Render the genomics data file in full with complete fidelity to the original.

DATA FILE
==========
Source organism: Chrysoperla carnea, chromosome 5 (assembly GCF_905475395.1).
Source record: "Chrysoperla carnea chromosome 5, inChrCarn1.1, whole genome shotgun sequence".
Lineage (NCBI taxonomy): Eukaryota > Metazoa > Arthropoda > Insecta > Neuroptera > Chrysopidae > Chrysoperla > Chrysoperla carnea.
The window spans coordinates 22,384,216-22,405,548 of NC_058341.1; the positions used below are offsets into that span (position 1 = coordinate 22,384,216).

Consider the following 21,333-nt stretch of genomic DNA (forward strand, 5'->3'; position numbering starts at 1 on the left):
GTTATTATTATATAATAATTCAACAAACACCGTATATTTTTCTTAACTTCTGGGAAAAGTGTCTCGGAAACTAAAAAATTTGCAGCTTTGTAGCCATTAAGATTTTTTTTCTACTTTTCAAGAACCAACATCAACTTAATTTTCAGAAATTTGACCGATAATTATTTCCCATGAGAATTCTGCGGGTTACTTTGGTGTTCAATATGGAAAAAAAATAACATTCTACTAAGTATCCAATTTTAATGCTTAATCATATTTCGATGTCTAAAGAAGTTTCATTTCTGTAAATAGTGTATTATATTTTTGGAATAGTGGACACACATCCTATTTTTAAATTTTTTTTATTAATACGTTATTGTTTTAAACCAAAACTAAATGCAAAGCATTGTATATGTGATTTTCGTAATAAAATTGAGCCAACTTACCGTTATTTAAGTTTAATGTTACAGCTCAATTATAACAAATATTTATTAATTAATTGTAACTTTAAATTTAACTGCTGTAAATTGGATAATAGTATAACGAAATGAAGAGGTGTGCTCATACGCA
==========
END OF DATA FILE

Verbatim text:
Source organism: Chrysoperla carnea, chromosome 5 (assembly GCF_905475395.1).
Source record: "Chrysoperla carnea chromosome 5, inChrCarn1.1, whole genome shotgun sequence".
Lineage (NCBI taxonomy): Eukaryota > Metazoa > Arthropoda > Insecta > Neuroptera > Chrysopidae > Chrysoperla > Chrysoperla carnea.
The window spans coordinates 22,384,216-22,405,548 of NC_058341.1; the positions used below are offsets into that span (position 1 = coordinate 22,384,216).

Consider the following 21,333-nt stretch of genomic DNA (forward strand, 5'->3'; position numbering starts at 1 on the left):
GTTATTATTATATAATAATTCAACAAACACCGTATATTTTTCTTAACTTCTGGGAAAAGTGTCTCGGAAACTAAAAAATTTGCAGCTTTGTAGCCATTAAGATTTTTTTTCTACTTTTCAAGAACCAACATCAACTTAATTTTCAGAAATTTGACCGATAATTATTTCCCATGAGAATTCTGCGGGTTACTTTGGTGTTCAATATGGAAAAAAAATAACATTCTACTAAGTATCCAATTTTAATGCTTAATCATATTTCGATGTCTAAAGAAGTTTCATTTCTGTAAATAGTGTATTATATTTTTGGAATAGTGGACACACATCCTATTTTTAAATTTTTTTTATTAATACGTTATTGTTTTAAACCAAAACTAAATGCAAAGCATTGTATATGTGATTTTCGTAATAAAATTGAGCCAACTTACCGTTATTTAAGTTTAATGTTACAGCTCAATTATAACAAATATTTATTAATTAATTGTAACTTTAAATTTAACTGCTGTAAATTGGATAATAGTATAACGAAATGAAGAGGTGTGCTCATACGCA